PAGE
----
This past Monday, the American Academy of Pediatrics released their findings of a research project on helmets and mouth guards in high school aged football players, the lead was this;
High-tech helmets and custom mouth guards do not reduce concussion risk for high school football players any more effectively than low-cost helmets or off-the-shelf mouth guards, a new study says.
This is a point we have been trying to hammer home since the inception of the blog; simply Physics does not allow for current technology to reduce or attenuate the true forces that cause concussion in the vast majority of the cases. Those would be: acceleration, deceleration, rotation and angular vectors that cause the brain to shift inside the skull.
The most important thing about a helmet is that it’s well-maintained (regularly reconditioned) and has a proper fit. Certainly there is some merit to the newer helmets padding designs for helping with the true linear forces reaching the skull; however helmets are doing what they’re designed for – preventing skull fractures and facial injuries.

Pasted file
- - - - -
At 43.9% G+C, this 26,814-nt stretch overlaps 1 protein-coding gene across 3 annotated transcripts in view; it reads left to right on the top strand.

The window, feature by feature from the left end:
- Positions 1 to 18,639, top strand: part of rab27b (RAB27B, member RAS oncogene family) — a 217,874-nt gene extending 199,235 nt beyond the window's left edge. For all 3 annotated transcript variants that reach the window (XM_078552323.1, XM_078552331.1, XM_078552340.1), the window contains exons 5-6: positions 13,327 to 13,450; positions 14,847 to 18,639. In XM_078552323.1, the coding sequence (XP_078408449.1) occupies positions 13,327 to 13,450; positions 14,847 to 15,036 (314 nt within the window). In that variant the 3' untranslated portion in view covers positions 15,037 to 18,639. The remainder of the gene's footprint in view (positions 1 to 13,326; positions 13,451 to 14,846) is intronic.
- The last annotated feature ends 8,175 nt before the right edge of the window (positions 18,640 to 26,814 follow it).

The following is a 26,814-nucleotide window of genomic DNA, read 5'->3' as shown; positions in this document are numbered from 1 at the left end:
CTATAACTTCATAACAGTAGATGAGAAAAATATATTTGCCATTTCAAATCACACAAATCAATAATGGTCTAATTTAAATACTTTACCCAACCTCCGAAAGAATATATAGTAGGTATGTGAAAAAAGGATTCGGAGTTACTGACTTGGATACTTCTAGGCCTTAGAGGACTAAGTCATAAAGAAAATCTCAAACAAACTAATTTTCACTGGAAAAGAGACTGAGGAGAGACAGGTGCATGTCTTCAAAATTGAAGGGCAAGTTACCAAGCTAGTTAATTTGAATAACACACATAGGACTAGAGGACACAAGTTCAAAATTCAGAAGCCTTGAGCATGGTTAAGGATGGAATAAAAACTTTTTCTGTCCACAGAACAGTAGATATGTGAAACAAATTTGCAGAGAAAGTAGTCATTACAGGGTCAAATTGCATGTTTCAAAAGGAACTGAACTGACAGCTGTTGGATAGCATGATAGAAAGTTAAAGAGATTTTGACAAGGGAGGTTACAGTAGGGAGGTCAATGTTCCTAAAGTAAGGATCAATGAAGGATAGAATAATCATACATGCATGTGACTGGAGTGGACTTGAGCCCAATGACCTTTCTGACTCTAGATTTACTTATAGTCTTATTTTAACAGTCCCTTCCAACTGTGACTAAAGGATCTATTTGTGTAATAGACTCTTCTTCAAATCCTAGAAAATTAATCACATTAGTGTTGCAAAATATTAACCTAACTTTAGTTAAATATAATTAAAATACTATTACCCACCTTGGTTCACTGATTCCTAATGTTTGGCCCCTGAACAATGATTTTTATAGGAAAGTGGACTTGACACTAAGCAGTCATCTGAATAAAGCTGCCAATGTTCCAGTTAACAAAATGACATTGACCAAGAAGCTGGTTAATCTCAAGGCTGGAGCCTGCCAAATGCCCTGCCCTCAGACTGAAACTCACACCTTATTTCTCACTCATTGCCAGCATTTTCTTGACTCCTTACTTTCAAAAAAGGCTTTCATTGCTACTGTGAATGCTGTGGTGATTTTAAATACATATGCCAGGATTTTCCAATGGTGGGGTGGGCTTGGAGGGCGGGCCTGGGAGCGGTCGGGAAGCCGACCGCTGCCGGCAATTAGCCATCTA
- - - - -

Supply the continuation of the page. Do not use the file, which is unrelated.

It is unlikely that a helmet – as we currently know it – will abate those pesky forces attributed to concussion. In reality if that is where the fix needs to come from then we will most likely be looking at some sort of apparatus that is attached to the shoulders that basically harnesses the head down. The issue there, of course, is the range of motion to allow a player to see and move in a safe way. Regardless this information presented by the AAP is nothing new but wonderful because it comes from a group that has “clout”.
What is more interesting to me – and a bit of an endorsement of our words – is that simple Continue reading